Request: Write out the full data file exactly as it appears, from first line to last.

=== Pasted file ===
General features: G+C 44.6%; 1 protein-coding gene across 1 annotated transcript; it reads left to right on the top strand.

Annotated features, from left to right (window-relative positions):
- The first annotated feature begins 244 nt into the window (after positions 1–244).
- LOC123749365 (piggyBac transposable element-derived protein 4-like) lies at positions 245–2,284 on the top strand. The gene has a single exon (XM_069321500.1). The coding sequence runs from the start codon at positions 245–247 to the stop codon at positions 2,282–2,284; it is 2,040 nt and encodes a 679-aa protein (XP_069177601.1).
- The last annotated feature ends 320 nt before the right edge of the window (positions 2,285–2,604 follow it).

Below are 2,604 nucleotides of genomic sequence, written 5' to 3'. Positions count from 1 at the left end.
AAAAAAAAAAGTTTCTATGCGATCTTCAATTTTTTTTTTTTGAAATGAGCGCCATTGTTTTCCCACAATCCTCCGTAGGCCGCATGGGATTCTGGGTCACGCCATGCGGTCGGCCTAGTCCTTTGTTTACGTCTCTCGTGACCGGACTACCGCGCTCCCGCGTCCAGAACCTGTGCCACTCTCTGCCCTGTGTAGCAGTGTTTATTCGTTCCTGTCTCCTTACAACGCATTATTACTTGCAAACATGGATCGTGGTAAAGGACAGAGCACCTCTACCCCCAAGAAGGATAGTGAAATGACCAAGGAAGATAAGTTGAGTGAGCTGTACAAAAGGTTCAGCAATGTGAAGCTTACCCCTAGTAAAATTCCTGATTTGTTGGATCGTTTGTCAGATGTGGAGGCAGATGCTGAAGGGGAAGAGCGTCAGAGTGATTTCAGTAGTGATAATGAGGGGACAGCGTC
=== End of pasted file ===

General features: G+C 44.6%; 1 protein-coding gene across 1 annotated transcript; it reads left to right on the top strand.

Annotated features, from left to right (window-relative positions):
- The first annotated feature begins 244 nt into the window (after positions 1–244).
- LOC123749365 (piggyBac transposable element-derived protein 4-like) lies at positions 245–2,284 on the top strand. The gene has a single exon (XM_069321500.1). The coding sequence runs from the start codon at positions 245–247 to the stop codon at positions 2,282–2,284; it is 2,040 nt and encodes a 679-aa protein (XP_069177601.1).
- The last annotated feature ends 320 nt before the right edge of the window (positions 2,285–2,604 follow it).

Below are 2,604 nucleotides of genomic sequence, written 5' to 3'. Positions count from 1 at the left end.
AAAAAAAAAAGTTTCTATGCGATCTTCAATTTTTTTTTTTTGAAATGAGCGCCATTGTTTTCCCACAATCCTCCGTAGGCCGCATGGGATTCTGGGTCACGCCATGCGGTCGGCCTAGTCCTTTGTTTACGTCTCTCGTGACCGGACTACCGCGCTCCCGCGTCCAGAACCTGTGCCACTCTCTGCCCTGTGTAGCAGTGTTTATTCGTTCCTGTCTCCTTACAACGCATTATTACTTGCAAACATGGATCGTGGTAAAGGACAGAGCACCTCTACCCCCAAGAAGGATAGTGAAATGACCAAGGAAGATAAGTTGAGTGAGCTGTACAAAAGGTTCAGCAATGTGAAGCTTACCCCTAGTAAAATTCCTGATTTGTTGGATCGTTTGTCAGATGTGGAGGCAGATGCTGAAGGGGAAGAGCGTCAGAGTGATTTCAGTAGTGATAATGAGGGGACAGCGTC